The paucity of solar radiation data is chiefly due to the lack of simple and portable instruments for direct readings. To fill this lack, there is described, under the name of “Solarimeter,” a combination of a thermopile (modified Moll type), closed hermetically, under a hemispherical glass cover, and directly combined with an electrical measuring apparatus of a simple millivoltmeter-type. A system of two contact screws makes it easy to employ the solarimeter either for sun and sky observations on a horizontal surface or for pyrheliometric readings at normal incidence. For the latter a small pyrheliometric tube on a special holder is connected with the solarimeter box. All these new constructions should be considered as secondary instruments, which necessitate comparisons with normal pyrheliometers.
Directions for using and testing the solarimeter are given, in which is emphasized the employment of a solar screen for determining the sky radiation by Doctor Kimball’s method.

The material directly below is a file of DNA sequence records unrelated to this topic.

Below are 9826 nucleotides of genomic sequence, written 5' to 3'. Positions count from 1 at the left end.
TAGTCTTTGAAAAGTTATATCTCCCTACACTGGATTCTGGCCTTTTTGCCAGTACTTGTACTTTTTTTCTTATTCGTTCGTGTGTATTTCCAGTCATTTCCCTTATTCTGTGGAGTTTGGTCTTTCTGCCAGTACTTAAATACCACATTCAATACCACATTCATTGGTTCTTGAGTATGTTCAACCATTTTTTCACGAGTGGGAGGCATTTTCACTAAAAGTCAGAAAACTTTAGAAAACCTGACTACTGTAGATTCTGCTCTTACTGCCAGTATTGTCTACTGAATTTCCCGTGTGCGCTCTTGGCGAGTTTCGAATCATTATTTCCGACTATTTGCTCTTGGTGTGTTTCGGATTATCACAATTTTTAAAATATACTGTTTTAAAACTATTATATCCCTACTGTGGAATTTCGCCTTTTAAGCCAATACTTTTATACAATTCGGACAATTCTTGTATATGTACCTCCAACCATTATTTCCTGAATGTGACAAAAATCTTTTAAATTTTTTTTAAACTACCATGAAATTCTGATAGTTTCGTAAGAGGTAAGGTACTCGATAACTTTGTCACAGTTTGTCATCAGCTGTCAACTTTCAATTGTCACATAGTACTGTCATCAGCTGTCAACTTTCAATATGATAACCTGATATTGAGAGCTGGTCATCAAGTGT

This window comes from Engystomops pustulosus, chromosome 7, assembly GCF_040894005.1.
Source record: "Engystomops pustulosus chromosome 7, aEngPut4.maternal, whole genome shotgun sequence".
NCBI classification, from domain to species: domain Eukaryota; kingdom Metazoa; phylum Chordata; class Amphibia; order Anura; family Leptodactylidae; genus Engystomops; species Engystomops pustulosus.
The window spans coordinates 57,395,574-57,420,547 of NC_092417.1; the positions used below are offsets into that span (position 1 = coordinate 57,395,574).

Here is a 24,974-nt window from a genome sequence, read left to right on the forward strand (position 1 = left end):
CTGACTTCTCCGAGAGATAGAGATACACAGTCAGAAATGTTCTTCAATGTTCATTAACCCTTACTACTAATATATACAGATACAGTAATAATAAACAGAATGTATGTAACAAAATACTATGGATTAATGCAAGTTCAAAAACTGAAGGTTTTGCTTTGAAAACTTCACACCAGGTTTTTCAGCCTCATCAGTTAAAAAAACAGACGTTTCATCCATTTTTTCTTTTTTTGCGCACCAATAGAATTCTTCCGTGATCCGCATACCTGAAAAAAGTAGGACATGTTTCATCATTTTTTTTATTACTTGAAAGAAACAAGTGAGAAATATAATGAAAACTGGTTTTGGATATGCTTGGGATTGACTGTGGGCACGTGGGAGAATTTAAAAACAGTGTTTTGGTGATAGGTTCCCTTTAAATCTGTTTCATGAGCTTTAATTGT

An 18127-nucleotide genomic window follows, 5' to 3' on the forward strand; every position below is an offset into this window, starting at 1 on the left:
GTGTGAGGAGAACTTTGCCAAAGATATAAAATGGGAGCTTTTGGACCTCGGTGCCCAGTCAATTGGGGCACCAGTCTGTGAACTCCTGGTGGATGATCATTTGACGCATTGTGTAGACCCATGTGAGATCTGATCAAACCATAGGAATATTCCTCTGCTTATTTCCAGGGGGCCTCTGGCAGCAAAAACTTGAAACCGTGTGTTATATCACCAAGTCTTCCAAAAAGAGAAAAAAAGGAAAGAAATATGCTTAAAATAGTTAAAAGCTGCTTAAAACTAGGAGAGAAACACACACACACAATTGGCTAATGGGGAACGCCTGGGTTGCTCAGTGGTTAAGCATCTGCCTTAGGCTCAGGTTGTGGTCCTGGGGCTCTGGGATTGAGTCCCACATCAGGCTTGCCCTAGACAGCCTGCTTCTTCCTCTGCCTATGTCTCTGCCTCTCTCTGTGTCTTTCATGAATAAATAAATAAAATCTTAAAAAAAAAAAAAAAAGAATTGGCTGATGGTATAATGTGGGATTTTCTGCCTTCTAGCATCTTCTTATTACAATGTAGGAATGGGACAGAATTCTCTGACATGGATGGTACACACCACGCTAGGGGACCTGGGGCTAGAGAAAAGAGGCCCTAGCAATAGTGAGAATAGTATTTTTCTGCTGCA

A recording solarimeter (solarigraph) is also briefly discussed and the importance of sun and sky radiation measurements emphasized not only for meteorological stations, but also for agriculturists, botanists, for aviation (transparency of the atmosphere), and finally for photographic and medical purposes, by using violet and ultraviolet filters.
© 1927 Optical Society of AmericaFull Article | PDF Article
OSA Recommended Articles
Herbert H. Kimball and Hermann E. Hobbs
J. Opt. Soc. Am. 7(9) 707-718 (1923)
Henry Laurens and H. S. Mayerson
J. Opt. Soc. Am. 23(4) 133-142 (1933)
A. J. Drummond and A. K. Ångström
Appl. Opt. 10(9) 2024-2030 (1971)